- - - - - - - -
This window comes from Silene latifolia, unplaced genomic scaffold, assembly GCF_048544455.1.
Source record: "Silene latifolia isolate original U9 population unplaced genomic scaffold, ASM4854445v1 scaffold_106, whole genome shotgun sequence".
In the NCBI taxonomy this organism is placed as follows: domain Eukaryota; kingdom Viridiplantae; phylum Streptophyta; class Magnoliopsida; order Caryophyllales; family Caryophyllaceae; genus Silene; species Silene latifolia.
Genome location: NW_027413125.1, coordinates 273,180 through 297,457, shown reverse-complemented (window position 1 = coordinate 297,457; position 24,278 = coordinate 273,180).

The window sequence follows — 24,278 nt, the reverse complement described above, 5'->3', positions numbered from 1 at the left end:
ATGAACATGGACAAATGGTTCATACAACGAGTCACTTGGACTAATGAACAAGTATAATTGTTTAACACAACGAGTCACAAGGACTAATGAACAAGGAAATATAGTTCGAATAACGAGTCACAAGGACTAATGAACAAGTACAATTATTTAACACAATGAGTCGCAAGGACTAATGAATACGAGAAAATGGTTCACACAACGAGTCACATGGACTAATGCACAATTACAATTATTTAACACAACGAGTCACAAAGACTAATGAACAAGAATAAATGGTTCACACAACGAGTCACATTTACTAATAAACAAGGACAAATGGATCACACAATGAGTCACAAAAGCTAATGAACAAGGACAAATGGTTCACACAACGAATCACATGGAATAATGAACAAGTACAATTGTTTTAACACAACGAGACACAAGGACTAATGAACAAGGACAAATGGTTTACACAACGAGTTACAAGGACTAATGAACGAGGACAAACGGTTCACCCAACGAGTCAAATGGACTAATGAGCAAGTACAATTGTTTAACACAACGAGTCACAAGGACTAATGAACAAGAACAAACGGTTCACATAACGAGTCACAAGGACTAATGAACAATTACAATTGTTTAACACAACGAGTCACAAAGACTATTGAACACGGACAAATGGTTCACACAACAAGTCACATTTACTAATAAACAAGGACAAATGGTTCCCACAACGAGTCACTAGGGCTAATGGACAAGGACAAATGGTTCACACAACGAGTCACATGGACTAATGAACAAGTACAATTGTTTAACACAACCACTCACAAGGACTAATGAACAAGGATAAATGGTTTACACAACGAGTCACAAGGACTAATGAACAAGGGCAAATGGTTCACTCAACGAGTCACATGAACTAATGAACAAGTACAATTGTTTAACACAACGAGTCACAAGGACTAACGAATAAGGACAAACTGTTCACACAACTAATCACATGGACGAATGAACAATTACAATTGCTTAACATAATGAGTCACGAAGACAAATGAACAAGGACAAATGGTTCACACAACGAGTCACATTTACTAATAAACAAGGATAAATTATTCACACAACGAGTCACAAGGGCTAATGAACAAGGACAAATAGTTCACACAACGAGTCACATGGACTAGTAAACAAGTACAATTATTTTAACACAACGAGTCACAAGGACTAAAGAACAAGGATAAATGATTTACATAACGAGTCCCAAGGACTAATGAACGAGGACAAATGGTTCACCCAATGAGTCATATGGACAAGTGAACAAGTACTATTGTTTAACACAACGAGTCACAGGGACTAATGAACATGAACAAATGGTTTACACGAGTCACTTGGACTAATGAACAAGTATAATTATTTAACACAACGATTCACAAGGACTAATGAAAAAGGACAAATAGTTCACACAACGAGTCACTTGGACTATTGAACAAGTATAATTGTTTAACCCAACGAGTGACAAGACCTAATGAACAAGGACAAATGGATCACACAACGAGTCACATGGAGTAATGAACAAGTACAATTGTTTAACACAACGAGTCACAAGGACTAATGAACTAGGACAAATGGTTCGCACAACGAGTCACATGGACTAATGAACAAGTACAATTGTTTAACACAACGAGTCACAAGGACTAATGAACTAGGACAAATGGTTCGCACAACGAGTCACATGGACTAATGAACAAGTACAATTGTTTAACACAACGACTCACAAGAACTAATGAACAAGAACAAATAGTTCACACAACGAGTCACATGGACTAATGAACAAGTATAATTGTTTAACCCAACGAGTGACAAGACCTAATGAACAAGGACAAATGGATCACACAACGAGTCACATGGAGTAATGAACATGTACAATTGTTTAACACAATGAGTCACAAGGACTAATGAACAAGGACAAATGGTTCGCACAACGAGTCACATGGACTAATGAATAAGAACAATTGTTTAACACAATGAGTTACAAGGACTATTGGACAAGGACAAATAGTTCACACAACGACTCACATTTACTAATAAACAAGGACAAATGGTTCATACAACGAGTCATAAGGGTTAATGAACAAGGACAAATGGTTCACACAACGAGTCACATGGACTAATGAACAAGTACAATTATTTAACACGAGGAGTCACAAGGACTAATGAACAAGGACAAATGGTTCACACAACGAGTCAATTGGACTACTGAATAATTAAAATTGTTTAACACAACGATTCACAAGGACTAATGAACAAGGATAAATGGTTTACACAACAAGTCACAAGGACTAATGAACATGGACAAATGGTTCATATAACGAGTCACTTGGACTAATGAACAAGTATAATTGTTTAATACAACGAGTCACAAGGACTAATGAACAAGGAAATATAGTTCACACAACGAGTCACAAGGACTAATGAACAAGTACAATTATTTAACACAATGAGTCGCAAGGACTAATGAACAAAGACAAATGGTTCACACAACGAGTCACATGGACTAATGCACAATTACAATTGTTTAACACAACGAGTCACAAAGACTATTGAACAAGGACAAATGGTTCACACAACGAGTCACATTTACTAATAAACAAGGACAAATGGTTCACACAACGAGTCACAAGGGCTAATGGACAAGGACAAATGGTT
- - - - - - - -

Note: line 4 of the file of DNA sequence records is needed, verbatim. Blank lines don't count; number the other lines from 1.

Genome location: NW_027413125.1, coordinates 273,180 through 297,457, shown reverse-complemented (window position 1 = coordinate 297,457; position 24,278 = coordinate 273,180).